Open Mat Etiquette


Open Mats are one of the great things about the jiu jitsu community. They’re a great way to test your skills against someone who’s not already aware that you’re all about the leg locks. They’re also a way to simulate the nerves and adrenaline of competition without paying $60 for for one or two matches. It’s a solid chance to work on your cardio, as most open mats are two or more hours. When going to another gym, you’re also representing your own gym, your coach, and your teammates, so it’s important to follow some key etiquette when attending an open mat.

Respect Upper Belts

This is a firm rule at most gyms, but at open mat, it helps to be especially aware of this mainstay of jiu jitsu etiquette. Gym culture varies, and what one gym considers respectful, another gym might consider outright sacrilege. Until you get a feel for the culture of the gym you’re attending, follow jiu jitsu etiquette when it comes to those who outrank you. Move out of the way if you’re rolling near someone who outranks you. If you’re a lower belt, don’t invite upper belts to roll. Be respectful in your conversation and introductions. If the owner of the gym or the highest ranked belt from that gym in attendance is informal, you may be able to bend the last two points slightly (we still suggest the first as a concrete rule), but it’s better to err on the side of caution when representing your team.

Show Your Best Self

Show up with a clean, stink-free gi, freshly showered and with your fingernails and toenails clipped. Ladies, make sure your hair is tied back and jewelry is off. No one wants their memory of open roll forever scarred into their wrist because you forgot to take those earrings off. Be respectful of those you roll with. If someone wants to go light, don’t go full gorilla on them. When someone asks you to avoid leglocks, stop diving for their feet. Avoid cranking on submissions. Don’t try anything sketchy – leave the can openers and blast doubles at home. If you’re getting your butt kicked, smile and thank your partner at the end of the roll instead of spazzing out so you can be the open mat champion.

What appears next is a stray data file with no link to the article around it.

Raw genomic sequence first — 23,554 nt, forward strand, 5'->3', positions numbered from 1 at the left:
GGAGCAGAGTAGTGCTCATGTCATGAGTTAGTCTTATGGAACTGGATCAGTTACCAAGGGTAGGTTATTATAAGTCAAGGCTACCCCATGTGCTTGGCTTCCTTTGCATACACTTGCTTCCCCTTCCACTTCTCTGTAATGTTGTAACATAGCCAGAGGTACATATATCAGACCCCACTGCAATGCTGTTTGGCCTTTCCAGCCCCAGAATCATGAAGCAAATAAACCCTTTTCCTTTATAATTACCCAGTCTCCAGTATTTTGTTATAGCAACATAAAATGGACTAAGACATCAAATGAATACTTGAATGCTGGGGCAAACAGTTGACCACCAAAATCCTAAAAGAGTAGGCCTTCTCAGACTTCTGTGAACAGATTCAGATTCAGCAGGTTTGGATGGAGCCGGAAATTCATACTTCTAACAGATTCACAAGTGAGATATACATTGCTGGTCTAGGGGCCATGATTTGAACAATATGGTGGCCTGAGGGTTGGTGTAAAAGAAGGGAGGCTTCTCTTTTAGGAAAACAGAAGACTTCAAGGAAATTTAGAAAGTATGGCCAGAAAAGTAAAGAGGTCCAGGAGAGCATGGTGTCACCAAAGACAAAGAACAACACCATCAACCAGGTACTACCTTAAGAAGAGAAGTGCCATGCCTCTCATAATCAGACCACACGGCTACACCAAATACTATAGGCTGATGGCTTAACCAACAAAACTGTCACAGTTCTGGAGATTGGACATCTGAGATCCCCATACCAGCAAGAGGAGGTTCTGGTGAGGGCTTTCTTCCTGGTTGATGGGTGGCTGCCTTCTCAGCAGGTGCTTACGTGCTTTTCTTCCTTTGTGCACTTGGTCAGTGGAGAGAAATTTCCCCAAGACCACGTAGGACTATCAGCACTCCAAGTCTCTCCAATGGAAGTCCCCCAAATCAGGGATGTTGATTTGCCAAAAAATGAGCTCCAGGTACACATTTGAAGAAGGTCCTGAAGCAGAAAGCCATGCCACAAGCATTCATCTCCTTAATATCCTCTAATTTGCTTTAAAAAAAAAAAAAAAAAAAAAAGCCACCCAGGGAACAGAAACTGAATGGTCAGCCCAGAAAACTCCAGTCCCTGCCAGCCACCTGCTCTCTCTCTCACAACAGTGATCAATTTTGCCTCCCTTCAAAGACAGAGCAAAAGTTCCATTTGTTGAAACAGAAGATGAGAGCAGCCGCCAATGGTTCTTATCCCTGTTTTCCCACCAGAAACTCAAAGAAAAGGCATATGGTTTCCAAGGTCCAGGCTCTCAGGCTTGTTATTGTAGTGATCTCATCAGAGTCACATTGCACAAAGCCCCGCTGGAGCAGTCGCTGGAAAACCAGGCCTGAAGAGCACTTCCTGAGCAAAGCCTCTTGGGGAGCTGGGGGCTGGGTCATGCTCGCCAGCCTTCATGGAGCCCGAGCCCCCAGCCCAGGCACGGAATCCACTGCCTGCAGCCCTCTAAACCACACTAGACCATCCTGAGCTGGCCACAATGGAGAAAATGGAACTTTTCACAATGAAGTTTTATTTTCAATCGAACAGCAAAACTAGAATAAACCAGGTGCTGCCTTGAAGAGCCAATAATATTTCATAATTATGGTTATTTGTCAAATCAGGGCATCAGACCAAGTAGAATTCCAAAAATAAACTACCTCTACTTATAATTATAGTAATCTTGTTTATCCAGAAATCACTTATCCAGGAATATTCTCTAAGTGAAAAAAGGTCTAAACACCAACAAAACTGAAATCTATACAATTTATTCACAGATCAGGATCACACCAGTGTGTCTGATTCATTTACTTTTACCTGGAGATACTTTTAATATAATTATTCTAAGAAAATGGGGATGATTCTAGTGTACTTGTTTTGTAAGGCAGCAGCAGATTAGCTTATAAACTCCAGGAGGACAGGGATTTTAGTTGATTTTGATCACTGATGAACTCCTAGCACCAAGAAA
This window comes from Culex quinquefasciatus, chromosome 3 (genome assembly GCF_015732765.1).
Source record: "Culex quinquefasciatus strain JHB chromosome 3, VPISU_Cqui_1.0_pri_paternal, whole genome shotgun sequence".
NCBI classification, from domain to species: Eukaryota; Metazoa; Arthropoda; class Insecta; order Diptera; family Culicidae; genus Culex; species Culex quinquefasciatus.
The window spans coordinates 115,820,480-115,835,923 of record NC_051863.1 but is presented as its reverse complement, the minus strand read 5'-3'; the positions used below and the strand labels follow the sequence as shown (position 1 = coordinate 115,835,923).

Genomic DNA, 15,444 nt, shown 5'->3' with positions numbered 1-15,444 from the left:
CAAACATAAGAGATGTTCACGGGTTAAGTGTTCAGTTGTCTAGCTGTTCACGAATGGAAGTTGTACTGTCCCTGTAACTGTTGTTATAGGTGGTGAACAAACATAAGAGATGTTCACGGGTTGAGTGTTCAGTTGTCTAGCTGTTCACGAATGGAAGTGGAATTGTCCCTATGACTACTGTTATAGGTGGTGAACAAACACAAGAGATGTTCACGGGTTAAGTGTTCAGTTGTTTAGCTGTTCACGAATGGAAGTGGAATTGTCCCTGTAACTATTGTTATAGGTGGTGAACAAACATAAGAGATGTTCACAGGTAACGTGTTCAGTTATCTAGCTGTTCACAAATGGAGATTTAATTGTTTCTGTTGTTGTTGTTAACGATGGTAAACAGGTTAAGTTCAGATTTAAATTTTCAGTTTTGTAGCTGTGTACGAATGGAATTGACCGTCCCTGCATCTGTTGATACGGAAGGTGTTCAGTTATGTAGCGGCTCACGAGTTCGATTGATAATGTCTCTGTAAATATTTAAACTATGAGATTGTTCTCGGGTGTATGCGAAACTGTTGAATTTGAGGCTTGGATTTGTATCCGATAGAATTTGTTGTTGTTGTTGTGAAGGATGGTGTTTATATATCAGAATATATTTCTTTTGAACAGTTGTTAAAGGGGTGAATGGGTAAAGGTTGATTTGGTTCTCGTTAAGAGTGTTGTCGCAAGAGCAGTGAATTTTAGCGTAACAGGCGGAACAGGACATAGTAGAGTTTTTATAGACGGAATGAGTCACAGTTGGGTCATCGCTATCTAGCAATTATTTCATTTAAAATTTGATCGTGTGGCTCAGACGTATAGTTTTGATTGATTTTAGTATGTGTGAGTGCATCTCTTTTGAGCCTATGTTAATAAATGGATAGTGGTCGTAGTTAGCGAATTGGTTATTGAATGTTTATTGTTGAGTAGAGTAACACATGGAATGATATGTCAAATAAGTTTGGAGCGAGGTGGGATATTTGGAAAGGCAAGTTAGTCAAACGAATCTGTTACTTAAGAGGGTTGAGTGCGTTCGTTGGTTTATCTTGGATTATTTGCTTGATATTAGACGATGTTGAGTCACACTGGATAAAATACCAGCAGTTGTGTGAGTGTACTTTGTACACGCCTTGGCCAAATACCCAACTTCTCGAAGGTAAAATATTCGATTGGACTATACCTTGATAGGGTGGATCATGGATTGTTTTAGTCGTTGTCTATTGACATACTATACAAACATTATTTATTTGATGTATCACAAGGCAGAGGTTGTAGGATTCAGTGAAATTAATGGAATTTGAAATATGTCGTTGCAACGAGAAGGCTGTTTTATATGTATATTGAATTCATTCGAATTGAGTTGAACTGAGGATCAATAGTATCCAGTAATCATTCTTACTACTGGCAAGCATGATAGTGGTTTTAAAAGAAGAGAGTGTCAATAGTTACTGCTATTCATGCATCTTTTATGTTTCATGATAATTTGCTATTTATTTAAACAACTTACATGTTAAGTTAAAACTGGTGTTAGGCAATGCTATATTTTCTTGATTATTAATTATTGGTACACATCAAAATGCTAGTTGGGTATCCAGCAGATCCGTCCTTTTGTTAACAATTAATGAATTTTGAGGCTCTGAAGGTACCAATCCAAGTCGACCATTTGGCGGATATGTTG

Wear A White Gi

You’ve worked really hard to earn that blue, then black gi. We hear you. But as we noted, gyms have different cultures, traditions, and rules, and there are gyms who do not allow colored gis. Consider the white gi your business suit. You can never go wrong with that conservative choice. If you have one without patches, even better, though that is the extreme end. Most places have no issues academy patches. If for some reason you only have blue and black gis, go with the blue.

Open rolls are incredibly fun and a great way to meet more people who love to do this unique martial art. Keep them less awkward and more fun by following a few simple rules, and let the rolling begin!

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Nicki Klein is a mom of three girls who are all too sassy for their own good. She has no idea where they get it from. She enjoys wine, coffee, and long chokes on the beach. If she's not training, she's hunting for deals on rash guards online, buying yet another bottle of Essie nail polish, or hiding from her children in the closet with a bottle of wine and the last ice cream sandwich. Follow her on Instagram at @nickiklein Find more of Nicki's work at